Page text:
“Oh, wow, uh, that’s some pretty long ways off, honey. Are you sure that’s what you want?”
“I always know what I want. Take me to Calgary!”
Dad tried to utter a rebuttal, but couldn’t, since his vocal chords had burned out years ago. He settled for a guttural scream.
“Oh honey, you know Dad and I would never say no to you. But going across the country is a lot harder than you’d think! Wouldn’t it be easier to stay here instead?”
“Of course. But I’ve never taken the easy road in life. It’s true that we can only find ourselves through struggle and pain. That’s why I can’t back down. That’s what makes me so strong.”
“Oh honey, you’re so brave. Okay, you can visit Calgary.” I smiled, content in my victory. “OR, we could buy you a horse!”
“What? Why would I want a horse?”
“Well, you know what they say about horses! Free as the wind! If you ride a horse, you’ll be freer than anybody out there. AND, you’ll get the bonus strength and experience from taming the thing! What do you say?”
Dad screeched encouragingly.
“Are you serious? You’re actually making me choose between my freedom and some dumb animal? Of course I’ll take the horse. She’ll be named Betsy.” And that’s the moment my life changed.
Betsy was a beautiful horse of probably prestigious pedigree. Her handler told me before begrudgingly handing her over, but I wasn’t paying attention. I was too busy imagining how Betsy and I were going to change the world. First, I’ll tame her with my amazing strength and bravery, then we’ll leap those barbed gates and show the world how free we were. Our destinies were written in the stars.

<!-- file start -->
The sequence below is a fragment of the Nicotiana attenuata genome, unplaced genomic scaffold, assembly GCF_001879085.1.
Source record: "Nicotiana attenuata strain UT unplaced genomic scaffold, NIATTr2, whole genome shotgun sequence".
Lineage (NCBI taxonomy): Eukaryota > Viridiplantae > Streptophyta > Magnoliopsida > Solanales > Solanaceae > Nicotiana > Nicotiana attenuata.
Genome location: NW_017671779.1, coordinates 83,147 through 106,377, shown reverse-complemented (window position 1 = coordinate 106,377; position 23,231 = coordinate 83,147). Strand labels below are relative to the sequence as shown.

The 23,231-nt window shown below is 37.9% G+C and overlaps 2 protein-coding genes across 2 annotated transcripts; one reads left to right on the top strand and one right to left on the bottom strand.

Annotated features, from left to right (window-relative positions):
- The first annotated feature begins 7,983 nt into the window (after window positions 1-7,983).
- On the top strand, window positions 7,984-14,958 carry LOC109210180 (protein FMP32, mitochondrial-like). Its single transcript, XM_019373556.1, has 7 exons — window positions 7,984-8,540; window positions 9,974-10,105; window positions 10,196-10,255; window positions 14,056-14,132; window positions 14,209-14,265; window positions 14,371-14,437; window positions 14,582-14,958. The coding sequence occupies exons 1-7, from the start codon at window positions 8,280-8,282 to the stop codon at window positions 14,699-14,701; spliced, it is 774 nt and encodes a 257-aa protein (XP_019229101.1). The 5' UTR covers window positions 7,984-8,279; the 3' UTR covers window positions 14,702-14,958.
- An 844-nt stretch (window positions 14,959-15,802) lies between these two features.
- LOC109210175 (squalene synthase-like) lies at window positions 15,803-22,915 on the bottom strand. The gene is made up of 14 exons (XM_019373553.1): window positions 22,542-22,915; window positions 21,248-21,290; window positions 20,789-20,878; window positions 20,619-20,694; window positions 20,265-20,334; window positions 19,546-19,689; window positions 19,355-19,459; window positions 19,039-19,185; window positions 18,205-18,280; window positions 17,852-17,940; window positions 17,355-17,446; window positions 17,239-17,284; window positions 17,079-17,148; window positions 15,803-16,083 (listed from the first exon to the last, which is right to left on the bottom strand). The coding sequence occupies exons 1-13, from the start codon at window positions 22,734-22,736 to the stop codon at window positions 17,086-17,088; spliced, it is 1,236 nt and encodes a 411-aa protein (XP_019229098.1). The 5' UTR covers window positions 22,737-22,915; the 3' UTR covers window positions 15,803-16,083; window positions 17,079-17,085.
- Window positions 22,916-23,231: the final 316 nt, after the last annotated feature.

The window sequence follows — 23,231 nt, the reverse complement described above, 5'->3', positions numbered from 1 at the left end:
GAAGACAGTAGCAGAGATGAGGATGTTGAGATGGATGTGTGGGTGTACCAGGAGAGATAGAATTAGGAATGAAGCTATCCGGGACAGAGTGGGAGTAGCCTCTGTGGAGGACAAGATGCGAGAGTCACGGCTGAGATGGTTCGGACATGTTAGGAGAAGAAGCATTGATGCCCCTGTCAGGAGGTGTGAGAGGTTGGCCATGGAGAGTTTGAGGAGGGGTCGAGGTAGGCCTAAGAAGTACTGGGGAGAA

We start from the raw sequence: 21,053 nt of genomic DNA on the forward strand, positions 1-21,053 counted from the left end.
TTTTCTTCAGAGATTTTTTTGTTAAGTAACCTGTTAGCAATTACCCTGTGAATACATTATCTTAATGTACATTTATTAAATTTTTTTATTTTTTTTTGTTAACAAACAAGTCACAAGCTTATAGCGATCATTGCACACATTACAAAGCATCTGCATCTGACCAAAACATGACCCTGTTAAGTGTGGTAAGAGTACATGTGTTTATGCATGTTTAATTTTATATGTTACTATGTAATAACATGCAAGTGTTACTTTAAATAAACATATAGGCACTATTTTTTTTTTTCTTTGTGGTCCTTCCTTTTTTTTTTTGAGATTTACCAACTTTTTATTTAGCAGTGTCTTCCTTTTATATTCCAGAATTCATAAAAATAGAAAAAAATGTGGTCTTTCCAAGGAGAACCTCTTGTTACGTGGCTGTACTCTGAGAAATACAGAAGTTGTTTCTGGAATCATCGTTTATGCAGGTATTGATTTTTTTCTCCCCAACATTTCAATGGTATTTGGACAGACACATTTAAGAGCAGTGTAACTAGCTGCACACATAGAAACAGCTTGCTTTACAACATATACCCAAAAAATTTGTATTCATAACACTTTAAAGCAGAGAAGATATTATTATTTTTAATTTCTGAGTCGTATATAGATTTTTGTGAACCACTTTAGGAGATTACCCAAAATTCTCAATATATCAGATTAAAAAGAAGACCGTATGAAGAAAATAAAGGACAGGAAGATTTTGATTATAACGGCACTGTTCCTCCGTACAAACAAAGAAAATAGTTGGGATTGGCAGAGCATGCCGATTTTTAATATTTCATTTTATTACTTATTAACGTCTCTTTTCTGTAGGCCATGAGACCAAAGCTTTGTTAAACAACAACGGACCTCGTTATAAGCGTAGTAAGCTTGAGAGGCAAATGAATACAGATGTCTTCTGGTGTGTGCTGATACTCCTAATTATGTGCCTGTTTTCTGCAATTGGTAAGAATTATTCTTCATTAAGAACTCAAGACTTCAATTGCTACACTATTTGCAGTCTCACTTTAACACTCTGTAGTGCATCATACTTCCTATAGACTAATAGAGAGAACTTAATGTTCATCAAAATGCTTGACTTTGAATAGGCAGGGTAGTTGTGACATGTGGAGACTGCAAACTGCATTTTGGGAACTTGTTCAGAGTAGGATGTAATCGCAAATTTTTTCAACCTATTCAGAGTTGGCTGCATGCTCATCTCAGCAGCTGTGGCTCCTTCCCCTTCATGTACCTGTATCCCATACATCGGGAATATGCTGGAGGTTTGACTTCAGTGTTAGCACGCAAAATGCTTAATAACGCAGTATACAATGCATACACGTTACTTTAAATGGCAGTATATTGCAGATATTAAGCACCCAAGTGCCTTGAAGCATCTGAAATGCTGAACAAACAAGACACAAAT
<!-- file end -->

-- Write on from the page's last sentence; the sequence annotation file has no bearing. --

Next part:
On an unrelated note, did you know that horses are rubbish animals? They don’t even do anything, just stand there, eat oats, and shit metric pounds. They can’t even vomit properly. You know that? If a horse vomited, they would also be dead, because their stomach would’ve ruptured from the effort of forcing food up their esophagus. Plus, their legs are so thin and shitty that they’re pretty much guaranteed arthritis from just existing. I swear, if cars existed back in 3500 BCE, horses would’ve died out ages ago. Overrated pricks.
We kept Betsy in the basement. We tried keeping her in the backyard, but the amount of shit that beast churned out really soured up the view. Personally, I didn’t find it that bad- such is the price for freedom, after all. It was Mom who made us keep her in the house. First time she met Betsy, Mom made a sound halfway between a squeak and the sound of a hydraulic press crushing a live rabbit. Then she projectile vomited her breakfast all over the horse, which probably made Betsy jealous. Turns out Mom had an undiscovered and extreme phobia of horses, which was only realized after meeting a horse in the flesh. So, we had to keep her out of sight.